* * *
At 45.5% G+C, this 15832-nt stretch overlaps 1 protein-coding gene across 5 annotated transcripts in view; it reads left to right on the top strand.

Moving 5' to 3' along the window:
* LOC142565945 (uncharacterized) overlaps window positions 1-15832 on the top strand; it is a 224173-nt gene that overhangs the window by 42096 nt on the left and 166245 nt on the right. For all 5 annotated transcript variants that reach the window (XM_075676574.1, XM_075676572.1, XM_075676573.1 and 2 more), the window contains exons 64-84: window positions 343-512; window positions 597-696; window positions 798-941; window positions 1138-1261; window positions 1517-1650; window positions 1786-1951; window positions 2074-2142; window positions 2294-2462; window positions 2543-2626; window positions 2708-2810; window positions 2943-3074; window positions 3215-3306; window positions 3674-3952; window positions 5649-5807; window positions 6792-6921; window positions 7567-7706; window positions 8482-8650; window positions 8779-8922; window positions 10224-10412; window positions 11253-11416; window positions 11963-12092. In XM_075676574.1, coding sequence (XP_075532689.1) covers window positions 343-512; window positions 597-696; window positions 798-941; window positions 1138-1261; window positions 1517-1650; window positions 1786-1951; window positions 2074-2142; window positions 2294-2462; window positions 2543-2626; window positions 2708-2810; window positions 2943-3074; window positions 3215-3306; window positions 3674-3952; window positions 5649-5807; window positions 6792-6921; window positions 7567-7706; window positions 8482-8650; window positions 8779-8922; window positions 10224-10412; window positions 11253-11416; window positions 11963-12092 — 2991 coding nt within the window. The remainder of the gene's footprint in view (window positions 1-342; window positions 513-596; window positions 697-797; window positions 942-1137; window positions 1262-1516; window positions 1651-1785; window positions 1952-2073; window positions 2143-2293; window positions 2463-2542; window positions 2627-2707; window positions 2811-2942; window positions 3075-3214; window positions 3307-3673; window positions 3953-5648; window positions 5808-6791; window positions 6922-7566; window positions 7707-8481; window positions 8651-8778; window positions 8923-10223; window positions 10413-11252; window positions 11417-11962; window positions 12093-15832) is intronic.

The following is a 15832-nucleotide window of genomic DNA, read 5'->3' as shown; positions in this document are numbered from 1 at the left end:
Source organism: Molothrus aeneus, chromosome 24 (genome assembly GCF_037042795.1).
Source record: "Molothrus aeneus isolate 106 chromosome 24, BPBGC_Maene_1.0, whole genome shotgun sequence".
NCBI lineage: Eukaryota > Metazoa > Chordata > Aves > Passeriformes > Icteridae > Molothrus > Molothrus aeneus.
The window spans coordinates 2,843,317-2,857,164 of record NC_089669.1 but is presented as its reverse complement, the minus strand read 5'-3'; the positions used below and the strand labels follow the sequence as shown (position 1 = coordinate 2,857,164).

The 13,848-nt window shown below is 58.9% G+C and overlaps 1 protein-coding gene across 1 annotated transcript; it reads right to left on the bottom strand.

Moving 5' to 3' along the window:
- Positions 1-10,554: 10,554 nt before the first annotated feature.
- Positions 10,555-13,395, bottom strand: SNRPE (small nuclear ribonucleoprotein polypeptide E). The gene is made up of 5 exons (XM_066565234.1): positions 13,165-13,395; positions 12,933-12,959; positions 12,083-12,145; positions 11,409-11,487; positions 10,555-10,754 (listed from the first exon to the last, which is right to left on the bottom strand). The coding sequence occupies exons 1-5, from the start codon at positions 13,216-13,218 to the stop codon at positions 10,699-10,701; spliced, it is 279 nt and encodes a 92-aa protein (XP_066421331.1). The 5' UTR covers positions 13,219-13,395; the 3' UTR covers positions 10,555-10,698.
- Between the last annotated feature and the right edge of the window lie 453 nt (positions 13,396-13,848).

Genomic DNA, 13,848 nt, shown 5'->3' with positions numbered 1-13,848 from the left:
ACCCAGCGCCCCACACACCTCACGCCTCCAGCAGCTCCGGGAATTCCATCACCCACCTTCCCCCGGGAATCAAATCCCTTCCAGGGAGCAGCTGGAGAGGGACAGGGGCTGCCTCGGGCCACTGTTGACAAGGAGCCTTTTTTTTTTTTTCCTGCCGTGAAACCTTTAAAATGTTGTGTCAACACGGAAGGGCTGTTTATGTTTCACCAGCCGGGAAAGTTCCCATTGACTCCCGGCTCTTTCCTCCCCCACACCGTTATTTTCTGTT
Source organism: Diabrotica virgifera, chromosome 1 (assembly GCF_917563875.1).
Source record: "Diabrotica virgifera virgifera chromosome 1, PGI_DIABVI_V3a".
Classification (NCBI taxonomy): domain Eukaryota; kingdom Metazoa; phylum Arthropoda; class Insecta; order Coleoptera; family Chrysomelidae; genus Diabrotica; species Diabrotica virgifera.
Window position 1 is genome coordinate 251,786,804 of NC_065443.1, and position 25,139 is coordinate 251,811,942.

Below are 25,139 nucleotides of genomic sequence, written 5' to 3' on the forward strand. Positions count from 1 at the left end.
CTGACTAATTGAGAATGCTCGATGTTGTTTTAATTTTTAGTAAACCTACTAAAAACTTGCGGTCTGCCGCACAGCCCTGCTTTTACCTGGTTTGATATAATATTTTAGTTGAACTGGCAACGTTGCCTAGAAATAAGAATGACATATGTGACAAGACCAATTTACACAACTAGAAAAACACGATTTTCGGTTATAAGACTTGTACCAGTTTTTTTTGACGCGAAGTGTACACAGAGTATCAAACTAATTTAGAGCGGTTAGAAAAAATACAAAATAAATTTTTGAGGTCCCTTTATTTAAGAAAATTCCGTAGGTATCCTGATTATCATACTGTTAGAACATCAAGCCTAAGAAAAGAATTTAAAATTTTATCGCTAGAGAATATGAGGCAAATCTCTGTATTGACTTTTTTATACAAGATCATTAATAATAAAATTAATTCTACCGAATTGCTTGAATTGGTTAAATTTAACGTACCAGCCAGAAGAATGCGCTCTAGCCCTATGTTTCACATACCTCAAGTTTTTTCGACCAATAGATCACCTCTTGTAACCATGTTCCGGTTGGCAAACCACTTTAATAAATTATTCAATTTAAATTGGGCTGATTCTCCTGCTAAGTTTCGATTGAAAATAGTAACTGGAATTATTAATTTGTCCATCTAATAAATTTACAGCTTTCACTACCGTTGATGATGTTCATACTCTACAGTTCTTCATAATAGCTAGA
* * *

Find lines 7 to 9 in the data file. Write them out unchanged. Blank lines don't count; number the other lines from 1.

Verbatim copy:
NCBI lineage: Eukaryota > Metazoa > Chordata > Aves > Passeriformes > Icteridae > Molothrus > Molothrus aeneus.
The window spans coordinates 2,843,317-2,857,164 of record NC_089669.1 but is presented as its reverse complement, the minus strand read 5'-3'; the positions used below and the strand labels follow the sequence as shown (position 1 = coordinate 2,857,164).

The 13,848-nt window shown below is 58.9% G+C and overlaps 1 protein-coding gene across 1 annotated transcript; it reads right to left on the bottom strand.